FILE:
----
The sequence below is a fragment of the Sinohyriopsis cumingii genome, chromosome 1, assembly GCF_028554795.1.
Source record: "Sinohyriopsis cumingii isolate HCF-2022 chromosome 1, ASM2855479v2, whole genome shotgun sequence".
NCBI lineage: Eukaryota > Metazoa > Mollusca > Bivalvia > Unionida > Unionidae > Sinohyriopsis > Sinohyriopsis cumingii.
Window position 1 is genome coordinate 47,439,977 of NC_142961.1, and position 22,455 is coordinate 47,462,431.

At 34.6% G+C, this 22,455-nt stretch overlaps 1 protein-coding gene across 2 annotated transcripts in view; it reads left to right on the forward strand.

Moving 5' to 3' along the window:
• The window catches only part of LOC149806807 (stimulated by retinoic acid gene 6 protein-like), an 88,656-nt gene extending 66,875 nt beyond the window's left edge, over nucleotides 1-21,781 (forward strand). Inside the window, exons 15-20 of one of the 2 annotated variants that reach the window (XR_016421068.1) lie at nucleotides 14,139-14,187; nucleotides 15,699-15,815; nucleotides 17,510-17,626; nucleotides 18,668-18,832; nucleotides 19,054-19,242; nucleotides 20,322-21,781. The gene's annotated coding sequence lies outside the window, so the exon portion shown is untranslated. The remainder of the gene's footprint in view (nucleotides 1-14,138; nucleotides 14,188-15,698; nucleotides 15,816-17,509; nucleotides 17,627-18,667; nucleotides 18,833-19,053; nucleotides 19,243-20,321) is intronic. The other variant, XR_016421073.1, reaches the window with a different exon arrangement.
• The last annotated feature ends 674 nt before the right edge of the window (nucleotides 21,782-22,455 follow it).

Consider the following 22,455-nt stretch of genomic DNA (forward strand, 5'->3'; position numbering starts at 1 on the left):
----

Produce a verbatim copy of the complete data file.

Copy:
The sequence below is a fragment of the Sinohyriopsis cumingii genome, chromosome 1, assembly GCF_028554795.1.
Source record: "Sinohyriopsis cumingii isolate HCF-2022 chromosome 1, ASM2855479v2, whole genome shotgun sequence".
NCBI lineage: Eukaryota > Metazoa > Mollusca > Bivalvia > Unionida > Unionidae > Sinohyriopsis > Sinohyriopsis cumingii.
Window position 1 is genome coordinate 47,439,977 of NC_142961.1, and position 22,455 is coordinate 47,462,431.

At 34.6% G+C, this 22,455-nt stretch overlaps 1 protein-coding gene across 2 annotated transcripts in view; it reads left to right on the forward strand.

Moving 5' to 3' along the window:
• The window catches only part of LOC149806807 (stimulated by retinoic acid gene 6 protein-like), an 88,656-nt gene extending 66,875 nt beyond the window's left edge, over nucleotides 1-21,781 (forward strand). Inside the window, exons 15-20 of one of the 2 annotated variants that reach the window (XR_016421068.1) lie at nucleotides 14,139-14,187; nucleotides 15,699-15,815; nucleotides 17,510-17,626; nucleotides 18,668-18,832; nucleotides 19,054-19,242; nucleotides 20,322-21,781. The gene's annotated coding sequence lies outside the window, so the exon portion shown is untranslated. The remainder of the gene's footprint in view (nucleotides 1-14,138; nucleotides 14,188-15,698; nucleotides 15,816-17,509; nucleotides 17,627-18,667; nucleotides 18,833-19,053; nucleotides 19,243-20,321) is intronic. The other variant, XR_016421073.1, reaches the window with a different exon arrangement.
• The last annotated feature ends 674 nt before the right edge of the window (nucleotides 21,782-22,455 follow it).

Consider the following 22,455-nt stretch of genomic DNA (forward strand, 5'->3'; position numbering starts at 1 on the left):